And now those rich residents will dictate how the public will use Astor Place, historic site of riots and protests, over a century of dissent? If the report is true, it would represent a massive betrayal of the people by City Hall.

The betrayal began some 15 years ago, when the city and Cooper Union colluded to rezone and redesign Astor Place for the purpose of upscaling it and making it profitable for a very few. East Villagers fought back. Many said "the large-scale development would turn their eclectic, artistic neighborhood into a sterile business campus."

That's exactly what has happened. Now we have the 400,000-square-foot 51 Astor Place, known locally as The Death Star, full of chain stores and featuring a bland corporate plaza. Now we have real-estate brokers and developers calling Astor Place "Midtown South."

The Marxist urban theorist Henri Lefebvre wrote that a city is a “place of desire, permanent disequilibrium, seat of the dissolution of normalities and constraints, the moment of play and of the unpredictable.”

This is exactly what is being destroyed in New York today--and especially during the years of Bloomberg and Burden. From one end of town to the other, unpredictability has been steamrolled by the tight constraints of design. Our public spaces are being privatized in stealth--they may look open, but look closer and you'll see the mechanisms of closure and control. Security guards, surveillance cameras, corporate events, the uniformity of design elements; and, of course, the private committees of wealthy property owners that quasi-secretly dictate so-called public use of our space (see Washington Square Park, the High Line, etc.).

What have we allowed to happen to our city? Why are we not taking up cudgels and storming Astor Place? Oh, just eat another cupcake. I'll have another latte. Any feelings of injustice will soon fade.

The Alamo cube is due to return to Astor Place any day now. Will it really be plugged in and controlled? Like a loved one kidnapped by the villains of Stepford, will it return to us as a robot, docile and compliant, not quite recognizable?

Imagine the rumor is true. To spin the Alamo cube was to play, to participate, to get your hands dirty and feel your body work in concert with the urban object. You pushed against it with your friends and with strangers. It was, very often, a communal effort.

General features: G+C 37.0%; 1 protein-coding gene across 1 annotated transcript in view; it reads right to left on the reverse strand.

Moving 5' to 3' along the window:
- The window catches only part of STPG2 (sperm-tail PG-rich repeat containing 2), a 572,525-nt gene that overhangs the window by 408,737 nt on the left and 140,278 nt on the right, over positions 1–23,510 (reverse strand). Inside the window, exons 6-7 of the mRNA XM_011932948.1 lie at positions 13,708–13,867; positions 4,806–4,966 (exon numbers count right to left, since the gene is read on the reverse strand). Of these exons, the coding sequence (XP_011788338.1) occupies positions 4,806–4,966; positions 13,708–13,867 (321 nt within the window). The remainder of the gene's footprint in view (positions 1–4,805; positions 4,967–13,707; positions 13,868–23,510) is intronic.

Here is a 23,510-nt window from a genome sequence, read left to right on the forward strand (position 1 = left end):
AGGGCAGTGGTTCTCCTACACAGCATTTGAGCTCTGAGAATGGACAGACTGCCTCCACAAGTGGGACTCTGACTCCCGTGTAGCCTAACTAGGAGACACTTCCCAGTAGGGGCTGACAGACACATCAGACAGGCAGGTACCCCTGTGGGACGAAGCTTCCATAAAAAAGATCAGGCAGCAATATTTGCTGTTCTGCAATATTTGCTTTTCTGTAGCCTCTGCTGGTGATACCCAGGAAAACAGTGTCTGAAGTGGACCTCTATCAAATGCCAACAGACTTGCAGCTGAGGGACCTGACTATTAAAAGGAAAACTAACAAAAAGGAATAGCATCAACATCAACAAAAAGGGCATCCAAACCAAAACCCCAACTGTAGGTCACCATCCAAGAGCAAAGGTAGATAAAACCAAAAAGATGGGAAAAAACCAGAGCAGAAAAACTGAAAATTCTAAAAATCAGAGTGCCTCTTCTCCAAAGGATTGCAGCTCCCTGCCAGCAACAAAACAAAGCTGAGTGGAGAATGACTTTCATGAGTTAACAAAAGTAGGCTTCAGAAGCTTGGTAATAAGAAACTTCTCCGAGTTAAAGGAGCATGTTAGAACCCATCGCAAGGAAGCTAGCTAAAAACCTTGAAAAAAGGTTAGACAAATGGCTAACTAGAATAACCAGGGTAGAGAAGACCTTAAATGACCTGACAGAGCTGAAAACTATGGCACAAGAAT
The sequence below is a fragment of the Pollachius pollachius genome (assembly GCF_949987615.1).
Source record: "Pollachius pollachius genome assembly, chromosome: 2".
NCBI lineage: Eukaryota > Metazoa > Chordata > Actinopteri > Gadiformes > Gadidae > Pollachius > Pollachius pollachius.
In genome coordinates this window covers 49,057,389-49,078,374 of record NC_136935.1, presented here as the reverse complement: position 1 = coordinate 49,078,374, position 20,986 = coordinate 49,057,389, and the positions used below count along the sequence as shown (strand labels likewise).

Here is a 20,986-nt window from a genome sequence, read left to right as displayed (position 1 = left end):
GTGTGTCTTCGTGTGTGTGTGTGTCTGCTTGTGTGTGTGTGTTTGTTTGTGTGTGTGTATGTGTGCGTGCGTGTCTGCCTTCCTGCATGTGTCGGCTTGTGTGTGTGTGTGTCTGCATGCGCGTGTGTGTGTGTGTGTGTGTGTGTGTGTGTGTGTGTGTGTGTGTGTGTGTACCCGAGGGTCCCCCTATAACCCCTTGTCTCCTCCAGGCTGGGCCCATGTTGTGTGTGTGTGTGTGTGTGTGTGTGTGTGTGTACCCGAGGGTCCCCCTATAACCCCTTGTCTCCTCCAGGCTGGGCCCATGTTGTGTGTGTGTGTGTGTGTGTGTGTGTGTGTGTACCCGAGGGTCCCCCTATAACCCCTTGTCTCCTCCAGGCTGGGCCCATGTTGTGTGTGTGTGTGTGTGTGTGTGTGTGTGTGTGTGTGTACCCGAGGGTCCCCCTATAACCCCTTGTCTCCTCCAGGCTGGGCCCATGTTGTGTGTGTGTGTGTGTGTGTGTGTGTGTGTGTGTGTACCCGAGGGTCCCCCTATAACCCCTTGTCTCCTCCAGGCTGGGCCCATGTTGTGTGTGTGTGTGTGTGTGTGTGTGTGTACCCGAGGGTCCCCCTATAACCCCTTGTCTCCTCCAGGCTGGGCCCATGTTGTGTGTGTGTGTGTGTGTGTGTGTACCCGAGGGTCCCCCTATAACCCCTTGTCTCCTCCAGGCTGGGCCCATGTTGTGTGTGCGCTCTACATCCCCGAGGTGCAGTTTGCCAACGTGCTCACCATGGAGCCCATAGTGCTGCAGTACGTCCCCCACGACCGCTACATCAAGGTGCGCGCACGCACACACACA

If we are forced to stand by and watch the cube spin on its own, we will be nothing more than passive observers of a Disney-style spectacle. "Look, but don't touch," the invisible sign will say. This sums up what our entire city has become--and is still becoming.

Let's hope it's all a farce. Recent history, however, doesn't support satire in this case. To quote Luc Sante:

“The past, whatever its drawbacks, was wild. By contrast, the present is farmed. The exigencies of money and the proclivities of bureaucrats—as terrified of anomalies as of germs, chaos, dissipation, laughter, unanswerable questions—have conspired to create the conditions for stasis, to sanitize the city to the point where there will be no surprises, no hazards, no spontaneous outbreaks, no weeds… As a consequence of these and other changes, we have forgotten what a city was.”

Astor Place Redesign
Battle for Astor Place

UPDATE: William Kelley, executive director of the Village Alliance, writes to EV Grieve:

"The Alamo sculpture should return in August, and it is exactly the same as it was before. There are no lights and the spinning mechanism is human powered, just like before. It received a thorough cleaning and coating to protect it from the weather and will return in good shape. Also coming in August, there will be bistro tables, chairs and umbrellas for use by the public, much like you see in other plazas around the city.

Finally, there will be a single food concession in the north and south plaza spaces at Astor Place (not around Cooper Square or points south) pursuant to the license agreement with NYCDOT. No other vending will be allowed on the plazas."

Mr. Kelley, what decision-making powers will come from the Sculpture for Living residents?